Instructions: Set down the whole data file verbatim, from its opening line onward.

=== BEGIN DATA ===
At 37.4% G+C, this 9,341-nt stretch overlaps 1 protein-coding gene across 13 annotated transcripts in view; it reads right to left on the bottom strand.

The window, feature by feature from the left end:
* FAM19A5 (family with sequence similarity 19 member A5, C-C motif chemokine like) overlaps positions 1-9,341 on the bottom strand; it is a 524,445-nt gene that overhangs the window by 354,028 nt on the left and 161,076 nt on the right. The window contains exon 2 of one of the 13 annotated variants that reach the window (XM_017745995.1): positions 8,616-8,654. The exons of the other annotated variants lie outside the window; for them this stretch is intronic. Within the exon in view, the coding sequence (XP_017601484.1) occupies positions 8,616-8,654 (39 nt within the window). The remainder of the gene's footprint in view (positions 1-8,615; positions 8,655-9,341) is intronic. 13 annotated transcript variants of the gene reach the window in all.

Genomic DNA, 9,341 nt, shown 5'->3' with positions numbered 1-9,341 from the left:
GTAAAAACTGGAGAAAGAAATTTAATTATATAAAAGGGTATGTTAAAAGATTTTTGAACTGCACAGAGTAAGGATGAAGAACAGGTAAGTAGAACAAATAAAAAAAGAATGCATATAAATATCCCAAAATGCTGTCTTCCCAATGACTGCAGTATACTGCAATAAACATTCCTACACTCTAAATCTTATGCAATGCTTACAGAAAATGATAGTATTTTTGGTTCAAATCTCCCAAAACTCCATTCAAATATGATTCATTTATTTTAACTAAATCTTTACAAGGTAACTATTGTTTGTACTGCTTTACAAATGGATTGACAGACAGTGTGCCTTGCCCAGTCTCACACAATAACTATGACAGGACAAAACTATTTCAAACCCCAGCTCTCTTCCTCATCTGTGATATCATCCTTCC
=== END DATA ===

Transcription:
At 37.4% G+C, this 9,341-nt stretch overlaps 1 protein-coding gene across 13 annotated transcripts in view; it reads right to left on the bottom strand.

The window, feature by feature from the left end:
* FAM19A5 (family with sequence similarity 19 member A5, C-C motif chemokine like) overlaps positions 1-9,341 on the bottom strand; it is a 524,445-nt gene that overhangs the window by 354,028 nt on the left and 161,076 nt on the right. The window contains exon 2 of one of the 13 annotated variants that reach the window (XM_017745995.1): positions 8,616-8,654. The exons of the other annotated variants lie outside the window; for them this stretch is intronic. Within the exon in view, the coding sequence (XP_017601484.1) occupies positions 8,616-8,654 (39 nt within the window). The remainder of the gene's footprint in view (positions 1-8,615; positions 8,655-9,341) is intronic. 13 annotated transcript variants of the gene reach the window in all.

Genomic DNA, 9,341 nt, shown 5'->3' with positions numbered 1-9,341 from the left:
GTAAAAACTGGAGAAAGAAATTTAATTATATAAAAGGGTATGTTAAAAGATTTTTGAACTGCACAGAGTAAGGATGAAGAACAGGTAAGTAGAACAAATAAAAAAAGAATGCATATAAATATCCCAAAATGCTGTCTTCCCAATGACTGCAGTATACTGCAATAAACATTCCTACACTCTAAATCTTATGCAATGCTTACAGAAAATGATAGTATTTTTGGTTCAAATCTCCCAAAACTCCATTCAAATATGATTCATTTATTTTAACTAAATCTTTACAAGGTAACTATTGTTTGTACTGCTTTACAAATGGATTGACAGACAGTGTGCCTTGCCCAGTCTCACACAATAACTATGACAGGACAAAACTATTTCAAACCCCAGCTCTCTTCCTCATCTGTGATATCATCCTTCC